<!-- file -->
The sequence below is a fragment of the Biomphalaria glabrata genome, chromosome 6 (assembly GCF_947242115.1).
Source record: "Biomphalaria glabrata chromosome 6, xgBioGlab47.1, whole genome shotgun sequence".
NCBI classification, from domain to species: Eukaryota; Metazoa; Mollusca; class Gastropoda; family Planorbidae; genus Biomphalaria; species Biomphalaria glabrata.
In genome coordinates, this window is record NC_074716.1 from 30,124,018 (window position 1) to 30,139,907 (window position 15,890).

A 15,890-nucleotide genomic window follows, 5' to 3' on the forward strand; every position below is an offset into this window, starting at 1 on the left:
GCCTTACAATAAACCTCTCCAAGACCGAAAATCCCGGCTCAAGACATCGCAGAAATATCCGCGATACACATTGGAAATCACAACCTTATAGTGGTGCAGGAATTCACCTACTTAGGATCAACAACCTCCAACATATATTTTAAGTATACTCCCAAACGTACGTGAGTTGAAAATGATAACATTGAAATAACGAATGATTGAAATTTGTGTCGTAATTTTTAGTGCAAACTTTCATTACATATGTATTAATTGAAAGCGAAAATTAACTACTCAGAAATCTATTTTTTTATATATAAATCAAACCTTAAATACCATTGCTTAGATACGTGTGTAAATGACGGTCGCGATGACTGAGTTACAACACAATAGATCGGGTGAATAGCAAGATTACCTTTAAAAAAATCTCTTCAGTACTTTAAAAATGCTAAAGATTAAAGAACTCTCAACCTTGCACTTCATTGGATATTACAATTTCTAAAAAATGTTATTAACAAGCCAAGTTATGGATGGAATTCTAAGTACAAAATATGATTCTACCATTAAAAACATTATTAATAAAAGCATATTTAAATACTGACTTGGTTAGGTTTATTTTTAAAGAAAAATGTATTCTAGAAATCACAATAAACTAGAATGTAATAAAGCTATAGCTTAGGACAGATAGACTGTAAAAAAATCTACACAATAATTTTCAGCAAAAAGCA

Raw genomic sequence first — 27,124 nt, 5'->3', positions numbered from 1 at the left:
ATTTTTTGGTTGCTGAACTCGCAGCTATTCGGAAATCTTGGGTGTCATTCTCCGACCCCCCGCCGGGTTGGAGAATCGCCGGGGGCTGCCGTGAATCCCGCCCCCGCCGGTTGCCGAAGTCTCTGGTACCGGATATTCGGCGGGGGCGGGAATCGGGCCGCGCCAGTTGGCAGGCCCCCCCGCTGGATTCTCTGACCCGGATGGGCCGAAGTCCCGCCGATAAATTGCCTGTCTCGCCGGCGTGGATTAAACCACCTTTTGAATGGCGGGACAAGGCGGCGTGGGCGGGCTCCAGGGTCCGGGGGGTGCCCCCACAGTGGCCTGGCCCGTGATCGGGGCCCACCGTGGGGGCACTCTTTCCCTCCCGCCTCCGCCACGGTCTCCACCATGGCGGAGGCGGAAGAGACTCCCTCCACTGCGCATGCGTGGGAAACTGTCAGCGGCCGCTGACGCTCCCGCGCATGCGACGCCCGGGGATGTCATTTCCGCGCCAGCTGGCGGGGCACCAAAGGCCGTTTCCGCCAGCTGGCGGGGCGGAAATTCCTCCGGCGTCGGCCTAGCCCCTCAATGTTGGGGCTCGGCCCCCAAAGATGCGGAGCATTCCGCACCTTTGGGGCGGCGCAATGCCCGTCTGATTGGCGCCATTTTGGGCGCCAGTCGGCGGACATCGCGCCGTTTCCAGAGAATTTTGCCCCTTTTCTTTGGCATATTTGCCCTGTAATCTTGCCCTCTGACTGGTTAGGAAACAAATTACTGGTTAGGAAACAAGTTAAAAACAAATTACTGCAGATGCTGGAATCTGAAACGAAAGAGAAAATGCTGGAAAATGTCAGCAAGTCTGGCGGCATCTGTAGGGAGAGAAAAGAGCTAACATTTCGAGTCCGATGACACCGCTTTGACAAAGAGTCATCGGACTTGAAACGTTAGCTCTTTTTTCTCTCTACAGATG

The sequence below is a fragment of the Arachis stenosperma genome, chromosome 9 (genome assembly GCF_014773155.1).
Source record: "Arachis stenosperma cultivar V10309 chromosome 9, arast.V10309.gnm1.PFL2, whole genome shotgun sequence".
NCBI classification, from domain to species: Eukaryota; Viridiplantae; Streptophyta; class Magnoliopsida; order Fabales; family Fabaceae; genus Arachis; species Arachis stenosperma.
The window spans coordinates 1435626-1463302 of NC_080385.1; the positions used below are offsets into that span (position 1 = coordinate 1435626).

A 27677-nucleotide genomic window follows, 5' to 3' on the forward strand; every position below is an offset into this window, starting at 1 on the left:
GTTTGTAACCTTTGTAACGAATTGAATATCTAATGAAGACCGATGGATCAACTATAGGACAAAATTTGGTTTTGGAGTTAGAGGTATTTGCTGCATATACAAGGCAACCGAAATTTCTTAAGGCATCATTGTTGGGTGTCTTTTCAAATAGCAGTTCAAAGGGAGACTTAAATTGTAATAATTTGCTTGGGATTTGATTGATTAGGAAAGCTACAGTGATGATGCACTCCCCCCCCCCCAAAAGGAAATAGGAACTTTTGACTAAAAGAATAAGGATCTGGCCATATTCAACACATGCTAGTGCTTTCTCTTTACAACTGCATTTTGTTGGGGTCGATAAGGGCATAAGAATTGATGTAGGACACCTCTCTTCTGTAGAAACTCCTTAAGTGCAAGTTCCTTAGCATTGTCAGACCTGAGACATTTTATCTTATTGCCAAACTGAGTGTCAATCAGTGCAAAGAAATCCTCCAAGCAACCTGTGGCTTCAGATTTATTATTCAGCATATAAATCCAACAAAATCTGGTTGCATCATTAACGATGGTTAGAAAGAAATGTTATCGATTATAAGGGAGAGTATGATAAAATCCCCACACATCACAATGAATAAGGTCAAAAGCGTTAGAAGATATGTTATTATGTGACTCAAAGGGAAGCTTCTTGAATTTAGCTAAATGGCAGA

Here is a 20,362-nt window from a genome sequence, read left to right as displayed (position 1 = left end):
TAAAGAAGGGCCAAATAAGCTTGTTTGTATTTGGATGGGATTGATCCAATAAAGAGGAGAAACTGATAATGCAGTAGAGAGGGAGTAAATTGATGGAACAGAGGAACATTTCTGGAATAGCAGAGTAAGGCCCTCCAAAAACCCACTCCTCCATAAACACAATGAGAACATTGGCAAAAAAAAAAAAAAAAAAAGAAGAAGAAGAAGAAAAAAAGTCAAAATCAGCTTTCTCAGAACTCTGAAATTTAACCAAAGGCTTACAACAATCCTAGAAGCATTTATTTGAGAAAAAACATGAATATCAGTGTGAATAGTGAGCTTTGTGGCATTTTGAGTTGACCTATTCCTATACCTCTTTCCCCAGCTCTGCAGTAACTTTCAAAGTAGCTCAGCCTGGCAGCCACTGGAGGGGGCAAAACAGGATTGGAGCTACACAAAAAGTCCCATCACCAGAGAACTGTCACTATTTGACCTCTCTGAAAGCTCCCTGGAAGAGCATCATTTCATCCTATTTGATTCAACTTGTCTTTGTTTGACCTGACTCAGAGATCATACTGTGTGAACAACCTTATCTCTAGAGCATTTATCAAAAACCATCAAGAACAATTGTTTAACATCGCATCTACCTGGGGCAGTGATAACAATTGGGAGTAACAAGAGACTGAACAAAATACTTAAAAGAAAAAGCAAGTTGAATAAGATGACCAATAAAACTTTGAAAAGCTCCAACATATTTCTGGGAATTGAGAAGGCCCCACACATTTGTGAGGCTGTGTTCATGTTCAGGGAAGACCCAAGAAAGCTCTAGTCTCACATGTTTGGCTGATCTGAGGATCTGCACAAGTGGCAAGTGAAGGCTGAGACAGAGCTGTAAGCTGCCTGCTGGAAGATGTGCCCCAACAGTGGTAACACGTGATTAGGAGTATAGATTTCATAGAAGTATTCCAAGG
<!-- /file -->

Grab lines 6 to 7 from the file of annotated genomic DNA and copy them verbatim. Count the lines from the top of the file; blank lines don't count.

GCCTTACAATAAACCTCTCCAAGACCGAAAATCCCGGCTCAAGACATCGCAGAAATATCCGCGATACACATTGGAAATCACAACCTTATAGTGGTGCAGGAATTCACCTACTTAGGATCAACAACCTCCAACATATATTTTAAGTATACTCCCAAACGTACGTGAGTTGAAAATGATAACATTGAAATAACGAATGATTGAAATTTGTGTCGTAATTTTTAGTGCAAACTTTCATTACATATGTATTAATTGAAAGCGAAAATTAACTACTCAGAAATCTATTTTTTTATATATAAATCAAACCTTAAATACCATTGCTTAGATACGTGTGTAAATGACGGTCGCGATGACTGAGTTACAACACAATAGATCGGGTGAATAGCAAGATTACCTTTAAAAAAATCTCTTCAGTACTTTAAAAATGCTAAAGATTAAAGAACTCTCAACCTTGCACTTCATTGGATATTACAATTTCTAAAAAATGTTATTAACAAGCCAAGTTATGGATGGAATTCTAAGTACAAAATATGATTCTACCATTAAAAACATTATTAATAAAAGCATATTTAAATACTGACTTGGTTAGGTTTATTTTTAAAGAAAAATGTATTCTAGAAATCACAATAAACTAGAATGTAATAAAGCTATAGCTTAGGACAGATAGACTGTAAAAAAATCTACACAATAATTTTCAGCAAAAAGCA

Raw genomic sequence first — 27,124 nt, 5'->3', positions numbered from 1 at the left: